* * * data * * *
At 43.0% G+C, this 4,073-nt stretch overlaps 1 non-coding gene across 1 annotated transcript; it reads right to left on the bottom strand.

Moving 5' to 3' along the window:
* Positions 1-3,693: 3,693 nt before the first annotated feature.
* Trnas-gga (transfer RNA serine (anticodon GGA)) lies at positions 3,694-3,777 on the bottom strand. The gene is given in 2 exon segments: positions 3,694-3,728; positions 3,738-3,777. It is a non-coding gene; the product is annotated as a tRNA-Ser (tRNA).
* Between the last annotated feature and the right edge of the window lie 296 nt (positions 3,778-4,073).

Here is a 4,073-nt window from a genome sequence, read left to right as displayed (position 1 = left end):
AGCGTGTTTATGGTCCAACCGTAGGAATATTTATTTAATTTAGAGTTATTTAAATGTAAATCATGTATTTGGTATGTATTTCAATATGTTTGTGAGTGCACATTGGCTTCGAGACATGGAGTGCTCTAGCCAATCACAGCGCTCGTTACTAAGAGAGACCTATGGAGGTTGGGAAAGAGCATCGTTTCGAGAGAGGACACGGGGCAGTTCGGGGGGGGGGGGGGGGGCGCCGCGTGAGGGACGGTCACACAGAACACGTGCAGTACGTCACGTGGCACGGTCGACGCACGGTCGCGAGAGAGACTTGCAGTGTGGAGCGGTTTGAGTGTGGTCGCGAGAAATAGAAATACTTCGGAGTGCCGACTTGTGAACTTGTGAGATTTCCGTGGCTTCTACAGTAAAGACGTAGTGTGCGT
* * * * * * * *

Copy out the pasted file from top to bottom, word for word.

At 43.0% G+C, this 4,073-nt stretch overlaps 1 non-coding gene across 1 annotated transcript; it reads right to left on the bottom strand.

Moving 5' to 3' along the window:
* Positions 1-3,693: 3,693 nt before the first annotated feature.
* Trnas-gga (transfer RNA serine (anticodon GGA)) lies at positions 3,694-3,777 on the bottom strand. The gene is given in 2 exon segments: positions 3,694-3,728; positions 3,738-3,777. It is a non-coding gene; the product is annotated as a tRNA-Ser (tRNA).
* Between the last annotated feature and the right edge of the window lie 296 nt (positions 3,778-4,073).

Here is a 4,073-nt window from a genome sequence, read left to right as displayed (position 1 = left end):
AGCGTGTTTATGGTCCAACCGTAGGAATATTTATTTAATTTAGAGTTATTTAAATGTAAATCATGTATTTGGTATGTATTTCAATATGTTTGTGAGTGCACATTGGCTTCGAGACATGGAGTGCTCTAGCCAATCACAGCGCTCGTTACTAAGAGAGACCTATGGAGGTTGGGAAAGAGCATCGTTTCGAGAGAGGACACGGGGCAGTTCGGGGGGGGGGGGGGGGGCGCCGCGTGAGGGACGGTCACACAGAACACGTGCAGTACGTCACGTGGCACGGTCGACGCACGGTCGCGAGAGAGACTTGCAGTGTGGAGCGGTTTGAGTGTGGTCGCGAGAAATAGAAATACTTCGGAGTGCCGACTTGTGAACTTGTGAGATTTCCGTGGCTTCTACAGTAAAGACGTAGTGTGCGT